I sense a trend starting. A few weeks ago, I wrote a post about managing different versions of Python on Mac OS X, and today I’m going to explain how I use multiple versions of PHP on the same platform. The Problem Until the homebrew-php group figure out a better way of handling several versions of PHP (their instructions haven’t worked for several months), and without installing something like phpenv, I concocted my own means to manage PHP versions using bash aliases similar to my Python post.
At the new job, I started piecing together a Google Spreadsheet about our open-source software in various languages, based on frameworks, or example applications. One of the things we wanted to track for each repository was a count of open issues and pull requests we had at GitHub. Turns out Google made this pretty easy, but you have to scrape the repo page first. The code I wrote a scraper in Python using Flask, Requests and BeatifulSoup, hosted the project on Heroku, and works a little like this:
Okay, I’ll be blunt: I’m a Linux guy. I know, shocker. I’ve recently moved to an awesome new job and part of that role will be an area of developer advocacy which will require me to go to meetups and tech conferences from time to time, and talk about how freakin’ awesome my new employer is. And they are, srsly. You should sign up and use it if you’re thinking about building a news/activity feed/timeline in your app.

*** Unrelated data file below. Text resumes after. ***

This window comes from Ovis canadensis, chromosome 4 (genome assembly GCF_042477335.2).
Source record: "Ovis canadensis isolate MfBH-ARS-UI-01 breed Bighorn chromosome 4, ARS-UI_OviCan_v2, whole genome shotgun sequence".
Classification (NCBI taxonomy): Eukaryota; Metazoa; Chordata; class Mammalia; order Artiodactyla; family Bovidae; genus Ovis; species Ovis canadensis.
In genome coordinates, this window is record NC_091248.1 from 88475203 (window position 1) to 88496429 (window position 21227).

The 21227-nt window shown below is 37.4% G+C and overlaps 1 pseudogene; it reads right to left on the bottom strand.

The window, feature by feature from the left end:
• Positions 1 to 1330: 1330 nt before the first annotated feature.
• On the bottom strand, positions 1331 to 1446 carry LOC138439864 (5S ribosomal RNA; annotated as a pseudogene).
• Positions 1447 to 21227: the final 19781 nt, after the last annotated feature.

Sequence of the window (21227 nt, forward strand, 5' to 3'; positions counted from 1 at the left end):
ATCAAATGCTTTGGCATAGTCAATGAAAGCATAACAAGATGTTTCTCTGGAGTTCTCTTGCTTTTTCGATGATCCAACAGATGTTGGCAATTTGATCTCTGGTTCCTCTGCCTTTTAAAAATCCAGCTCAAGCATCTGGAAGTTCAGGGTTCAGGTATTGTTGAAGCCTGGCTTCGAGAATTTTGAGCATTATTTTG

UPDATE: This article was written over a decade ago. I haven’t tested whether this technique still works in Firefox (or any other browser with a similar setting). Use at your own risk. If you truly need this functionality, you’ll need to find out which version of Firefox was available back in early 2006 and follow these instructions. Imagine the horrific screams of Internet users world-wide as their printers start spewing coupons and ads from their printer without warning, and without the precious print dialog box to “cancel” the print process.